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French Version

Spain's premier ignores Moroccan criticism, visits disputed city

Rabat blasts zapatero's trip to enclave as 'inappropriate'

Spain's prime minister ignored Moroccan criticism Wednesday as he pressed ahead with a visit to a second disputed enclave in North Africa.

Jose Luis Rodriguez Zapatero, who called on Wednesday for closer relations between cultures and religions, spent Tuesday in the twin enclave of Melilla.

The visits are sensitive because Morocco claims both cities. The last time a Spanish prime minister made a similar visit was in 1980. Even King Juan Carlos has avoided traveling there.

In a speech in Ceuta, a centuries-old Spanish city on Morocco's northern coast, Zapatero said he did not want the people of Ceuta to feel like second-class Spanish citizens. Both Ceuta and Melilla have a substantial Muslim minority "I've come here to Ceuta because I know the people of Ceuta wanted me to, and because it's a duty of the government to give all Spaniards the same treatment," Zapatero said, who in Melilla had highlighted his commitment to immigrants' human rights.

Both enclaves were the scene last year of desperate attempts by thousands of mainly sub-Saharan African immigrants to reach Spanish territory and 14 died, at least four shot by Moroccan border guards as they tried to scale razor-wire fencing.

A Moroccan government spokesman said that Zapatero's trip was "inopportune." Spokesman Nabil Benabdullah stressed that "Rabat claims both [enclaves] as Moroccan, and as the positions are known we can only deplore this visit."

In Ceuta, Zapatero did not address the Moroccan complaint publicly. And, as he did in Melilla, he avoided stating publicly that Ceuta is part of Spain.

He praised the city's mix of Christian and Muslim culture.

"In Ceuta there are different cultures and religions living together. All of them have the same rights and have to make the show the same commitment to coexistence," he said.

Spanish government sources deflected the criticism by dubbing bilateral relations, already marred by the immigration issue, as "excellent."

For Morocco, the enclaves are an anachronism from the time when northern Morocco was a Spanish protectorate between 1912 and 1956.

The conservative newspaper El Mundo criticized Zapatero for not responding to the Moroccan criticism and not stating outright during his visit to Melilla that the city is Spanish.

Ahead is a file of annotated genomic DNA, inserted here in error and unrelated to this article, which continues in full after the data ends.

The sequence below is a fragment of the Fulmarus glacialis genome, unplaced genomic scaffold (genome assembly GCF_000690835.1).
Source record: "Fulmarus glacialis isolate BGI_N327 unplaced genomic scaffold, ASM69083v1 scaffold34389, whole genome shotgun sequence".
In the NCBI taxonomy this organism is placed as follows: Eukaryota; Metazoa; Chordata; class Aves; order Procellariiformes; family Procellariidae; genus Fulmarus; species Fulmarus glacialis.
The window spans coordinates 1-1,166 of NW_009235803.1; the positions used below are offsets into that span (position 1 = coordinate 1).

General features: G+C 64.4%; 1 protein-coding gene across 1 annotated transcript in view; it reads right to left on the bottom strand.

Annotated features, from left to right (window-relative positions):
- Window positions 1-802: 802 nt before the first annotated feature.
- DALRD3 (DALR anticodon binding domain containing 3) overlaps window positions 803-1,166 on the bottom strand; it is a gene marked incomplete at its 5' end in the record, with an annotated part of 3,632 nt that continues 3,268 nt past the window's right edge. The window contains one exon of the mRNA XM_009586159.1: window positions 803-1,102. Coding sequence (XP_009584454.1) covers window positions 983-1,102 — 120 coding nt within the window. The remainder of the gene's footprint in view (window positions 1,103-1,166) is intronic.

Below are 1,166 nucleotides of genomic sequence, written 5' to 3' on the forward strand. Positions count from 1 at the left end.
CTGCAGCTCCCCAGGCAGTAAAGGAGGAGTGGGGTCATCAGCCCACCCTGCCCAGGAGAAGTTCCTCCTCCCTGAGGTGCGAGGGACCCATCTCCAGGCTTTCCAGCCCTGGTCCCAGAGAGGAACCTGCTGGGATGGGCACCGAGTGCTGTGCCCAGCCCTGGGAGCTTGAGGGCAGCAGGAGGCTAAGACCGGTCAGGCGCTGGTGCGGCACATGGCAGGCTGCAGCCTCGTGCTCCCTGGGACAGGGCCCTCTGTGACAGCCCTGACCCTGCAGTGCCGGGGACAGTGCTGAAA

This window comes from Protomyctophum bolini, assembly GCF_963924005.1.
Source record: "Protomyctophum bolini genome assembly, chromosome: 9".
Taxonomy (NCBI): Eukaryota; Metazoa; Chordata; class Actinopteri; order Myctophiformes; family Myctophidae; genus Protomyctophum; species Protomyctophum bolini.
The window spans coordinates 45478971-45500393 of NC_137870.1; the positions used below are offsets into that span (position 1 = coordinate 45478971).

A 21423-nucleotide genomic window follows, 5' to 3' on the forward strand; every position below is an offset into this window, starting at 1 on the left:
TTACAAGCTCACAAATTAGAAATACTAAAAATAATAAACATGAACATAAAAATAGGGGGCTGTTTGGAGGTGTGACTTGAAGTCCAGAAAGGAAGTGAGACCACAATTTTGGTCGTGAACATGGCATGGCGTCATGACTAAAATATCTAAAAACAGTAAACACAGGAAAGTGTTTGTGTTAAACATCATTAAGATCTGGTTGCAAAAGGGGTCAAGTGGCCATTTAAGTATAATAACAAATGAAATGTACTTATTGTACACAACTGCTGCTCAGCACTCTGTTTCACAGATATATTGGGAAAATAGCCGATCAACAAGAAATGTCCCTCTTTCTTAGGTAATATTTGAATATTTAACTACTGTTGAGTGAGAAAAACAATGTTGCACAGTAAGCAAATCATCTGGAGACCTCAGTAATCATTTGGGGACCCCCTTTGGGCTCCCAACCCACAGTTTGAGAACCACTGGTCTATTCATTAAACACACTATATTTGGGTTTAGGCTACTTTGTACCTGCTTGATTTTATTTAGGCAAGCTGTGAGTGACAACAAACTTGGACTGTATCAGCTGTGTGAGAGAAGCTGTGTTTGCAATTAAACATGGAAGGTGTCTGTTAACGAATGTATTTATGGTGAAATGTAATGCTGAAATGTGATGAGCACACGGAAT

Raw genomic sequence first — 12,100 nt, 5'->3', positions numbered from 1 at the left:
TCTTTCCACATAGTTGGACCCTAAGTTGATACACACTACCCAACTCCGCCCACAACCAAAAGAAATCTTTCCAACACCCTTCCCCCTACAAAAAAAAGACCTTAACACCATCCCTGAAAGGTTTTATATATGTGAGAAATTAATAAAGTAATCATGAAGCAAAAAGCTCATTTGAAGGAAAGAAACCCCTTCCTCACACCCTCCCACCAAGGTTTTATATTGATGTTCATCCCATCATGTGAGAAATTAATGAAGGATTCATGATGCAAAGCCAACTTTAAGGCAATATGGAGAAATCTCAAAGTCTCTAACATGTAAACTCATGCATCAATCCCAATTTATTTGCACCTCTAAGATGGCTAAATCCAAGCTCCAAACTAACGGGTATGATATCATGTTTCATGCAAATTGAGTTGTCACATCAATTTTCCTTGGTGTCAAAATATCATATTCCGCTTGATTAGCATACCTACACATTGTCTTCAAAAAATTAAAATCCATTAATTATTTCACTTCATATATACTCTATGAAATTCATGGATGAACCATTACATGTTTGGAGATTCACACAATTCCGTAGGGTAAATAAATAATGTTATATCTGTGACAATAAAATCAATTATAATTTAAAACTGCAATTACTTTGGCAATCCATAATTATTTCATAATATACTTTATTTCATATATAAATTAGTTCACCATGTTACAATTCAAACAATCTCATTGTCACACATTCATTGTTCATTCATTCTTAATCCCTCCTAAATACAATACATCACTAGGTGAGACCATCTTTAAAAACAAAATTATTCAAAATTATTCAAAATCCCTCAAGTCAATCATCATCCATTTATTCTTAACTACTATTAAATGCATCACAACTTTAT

In an editorial, it said he may have kept quiet to avoid angering Morocco, but said it was wrong for him to visit such sensitive places and just talk about building hospitals and schools and not assert Spain's control over the cities.

"Zapatero must respond to the provocation from Morocco," the paper said.

During his visit to Ceuta, Socialist Zapatero held talks with local government leader Juan Vivas of the right-wing opposition Popular Party, which lamented Wednesday that Zapatero had not repeated his comments about the enclaves belonging to Spain.

Spanish media reported that Vivas had called for more public investment in Ceuta and for measures to reduce high joblessness to enable local people to enjoy "a level of wellbeing on a par with that of other Spaniards."

According to government sources, Zapatero was to announce four million euros ($4.8 million) of funding for two reception centers, one in either enclave, for Moroccan minors.

The Spanish prime minister was to end his visit to an immigrant reception center, having been mobbed by cheering immigrants housed at a similar center in Melilla on Wednesday.

Last year's immigration crisis which highlighted the gulf separating EU riches from impoverished Africa, prompted EU states to earmark 800 million euros in aid through to 2013.

Madrid,02 06 2006
The Daily Star
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